It’s hard coming down off of an addiction, let us tell you! Fortunately, the health policy news media feels the same way.
For those of you who would like to quickly relive Thursday morning, the Wall Street Journal has published its live blog of the decision in article form.
If you are interested in a plain English analysis of the ruling, SCOTUS Blog can help you out! Or, if more nuanced legal opinions about the ruling are more your cup of tea, check out the blog’s post-decision health care opinion forum.
You might like Kaiser’s post ruling webcast.
The Wall Street Journal has an article on the GOP’s new healthcare front, which ties in nicely with The Hill’s analysis that the 2012 election cycle might just be the GOP’s last shot to change the course of health reform.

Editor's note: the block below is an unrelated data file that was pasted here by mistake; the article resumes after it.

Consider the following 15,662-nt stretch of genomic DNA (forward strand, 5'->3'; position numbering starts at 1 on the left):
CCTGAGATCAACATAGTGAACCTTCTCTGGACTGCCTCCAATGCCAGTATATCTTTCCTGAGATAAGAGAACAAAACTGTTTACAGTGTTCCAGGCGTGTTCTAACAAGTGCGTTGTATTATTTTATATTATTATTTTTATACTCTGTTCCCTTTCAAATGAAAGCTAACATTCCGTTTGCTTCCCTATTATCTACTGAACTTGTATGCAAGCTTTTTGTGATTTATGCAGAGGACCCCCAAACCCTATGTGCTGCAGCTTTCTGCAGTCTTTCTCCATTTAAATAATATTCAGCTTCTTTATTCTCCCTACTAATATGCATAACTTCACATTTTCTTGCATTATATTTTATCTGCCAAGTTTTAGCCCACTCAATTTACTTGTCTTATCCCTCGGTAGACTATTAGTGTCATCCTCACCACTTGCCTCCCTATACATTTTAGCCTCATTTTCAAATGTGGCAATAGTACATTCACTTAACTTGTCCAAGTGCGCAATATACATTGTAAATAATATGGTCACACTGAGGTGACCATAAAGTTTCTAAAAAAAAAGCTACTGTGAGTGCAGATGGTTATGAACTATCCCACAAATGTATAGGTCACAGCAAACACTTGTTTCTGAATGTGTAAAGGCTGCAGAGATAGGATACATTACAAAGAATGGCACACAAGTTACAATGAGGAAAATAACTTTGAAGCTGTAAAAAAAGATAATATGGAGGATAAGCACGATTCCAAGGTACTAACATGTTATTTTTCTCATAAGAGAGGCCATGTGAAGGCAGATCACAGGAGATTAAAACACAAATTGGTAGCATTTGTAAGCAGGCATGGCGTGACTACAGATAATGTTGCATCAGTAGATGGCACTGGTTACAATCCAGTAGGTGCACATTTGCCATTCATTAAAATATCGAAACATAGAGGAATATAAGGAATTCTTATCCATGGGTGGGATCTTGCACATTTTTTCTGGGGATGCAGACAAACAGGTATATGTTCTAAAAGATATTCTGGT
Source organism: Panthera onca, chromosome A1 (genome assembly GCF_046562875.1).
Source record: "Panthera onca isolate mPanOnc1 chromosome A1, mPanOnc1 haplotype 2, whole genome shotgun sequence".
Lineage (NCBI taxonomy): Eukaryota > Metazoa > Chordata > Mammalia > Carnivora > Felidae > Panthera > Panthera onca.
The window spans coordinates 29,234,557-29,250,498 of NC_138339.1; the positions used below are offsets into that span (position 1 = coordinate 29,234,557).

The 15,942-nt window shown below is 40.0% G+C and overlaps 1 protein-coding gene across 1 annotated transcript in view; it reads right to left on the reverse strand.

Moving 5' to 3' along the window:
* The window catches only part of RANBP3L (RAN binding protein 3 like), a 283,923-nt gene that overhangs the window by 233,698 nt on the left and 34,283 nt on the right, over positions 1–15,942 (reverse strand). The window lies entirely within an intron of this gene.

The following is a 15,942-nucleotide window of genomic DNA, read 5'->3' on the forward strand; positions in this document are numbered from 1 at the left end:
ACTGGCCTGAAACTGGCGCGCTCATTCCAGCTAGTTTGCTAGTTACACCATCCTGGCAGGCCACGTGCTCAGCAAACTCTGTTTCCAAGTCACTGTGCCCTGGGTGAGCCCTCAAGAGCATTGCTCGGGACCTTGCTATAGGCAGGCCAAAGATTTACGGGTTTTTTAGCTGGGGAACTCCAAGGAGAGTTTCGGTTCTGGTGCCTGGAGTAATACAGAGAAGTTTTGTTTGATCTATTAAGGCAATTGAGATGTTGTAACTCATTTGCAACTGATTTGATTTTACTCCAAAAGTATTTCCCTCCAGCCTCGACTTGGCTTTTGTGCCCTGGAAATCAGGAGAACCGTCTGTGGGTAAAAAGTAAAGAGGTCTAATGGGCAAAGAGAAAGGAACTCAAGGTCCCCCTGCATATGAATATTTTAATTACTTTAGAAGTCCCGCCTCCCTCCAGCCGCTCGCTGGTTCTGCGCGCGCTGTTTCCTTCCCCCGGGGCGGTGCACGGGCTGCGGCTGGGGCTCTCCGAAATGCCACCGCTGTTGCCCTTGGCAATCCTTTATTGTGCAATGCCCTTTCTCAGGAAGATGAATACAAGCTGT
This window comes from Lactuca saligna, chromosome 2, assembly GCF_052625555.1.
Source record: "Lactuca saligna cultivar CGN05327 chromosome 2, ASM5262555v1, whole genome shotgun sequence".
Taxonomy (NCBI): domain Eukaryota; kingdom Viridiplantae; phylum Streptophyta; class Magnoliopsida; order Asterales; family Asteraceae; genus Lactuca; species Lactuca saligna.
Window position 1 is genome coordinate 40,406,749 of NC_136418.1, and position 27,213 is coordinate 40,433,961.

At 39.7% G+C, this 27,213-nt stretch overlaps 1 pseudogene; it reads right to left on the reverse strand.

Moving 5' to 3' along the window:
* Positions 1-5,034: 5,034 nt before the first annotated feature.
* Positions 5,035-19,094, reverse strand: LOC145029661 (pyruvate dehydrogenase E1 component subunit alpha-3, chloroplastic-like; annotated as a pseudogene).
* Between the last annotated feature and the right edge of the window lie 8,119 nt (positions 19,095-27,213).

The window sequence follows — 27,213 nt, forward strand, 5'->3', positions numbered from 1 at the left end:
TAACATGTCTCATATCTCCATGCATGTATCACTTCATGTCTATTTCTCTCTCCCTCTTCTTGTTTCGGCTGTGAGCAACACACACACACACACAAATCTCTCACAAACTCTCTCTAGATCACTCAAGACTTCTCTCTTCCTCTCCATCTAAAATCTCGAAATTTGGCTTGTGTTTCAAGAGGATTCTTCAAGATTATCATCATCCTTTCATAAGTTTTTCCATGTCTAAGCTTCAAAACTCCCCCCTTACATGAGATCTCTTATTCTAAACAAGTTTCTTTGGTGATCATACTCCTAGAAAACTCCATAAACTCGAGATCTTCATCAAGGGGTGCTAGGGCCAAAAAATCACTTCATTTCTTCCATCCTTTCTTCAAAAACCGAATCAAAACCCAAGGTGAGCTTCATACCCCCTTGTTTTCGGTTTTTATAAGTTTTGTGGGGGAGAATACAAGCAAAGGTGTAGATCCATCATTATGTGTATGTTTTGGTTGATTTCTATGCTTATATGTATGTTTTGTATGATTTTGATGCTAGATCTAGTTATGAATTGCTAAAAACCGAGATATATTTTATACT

Is Chief Justice John Roberts a political genius?
Or is he a vote-switcher? Trying to figure out if Chief Justice John Roberts changed his mind on health reform midway through the opinion writing process is DC’s latest parlor game. For the record, your Washington Update author thinks that he did, and CBS News claims to have confirmation that we are correct.
Now that SCOTUS has ruled in NFIB v. Sebelius, other challenges to health reform will move forward.
The New York Times’ Robert Pear and Trip Gabriel parse Governor Romney’s health reform alternatives.
In 2010, Democrats used a controversial and obscure budgetary procedure more called reconciliation to pass the health reform law. Could a GOP-controlled Senate do the same to reverse it in 2013? The National Journal has Senate Minority Leader Mitch McConnell’s theory as to how it could be done.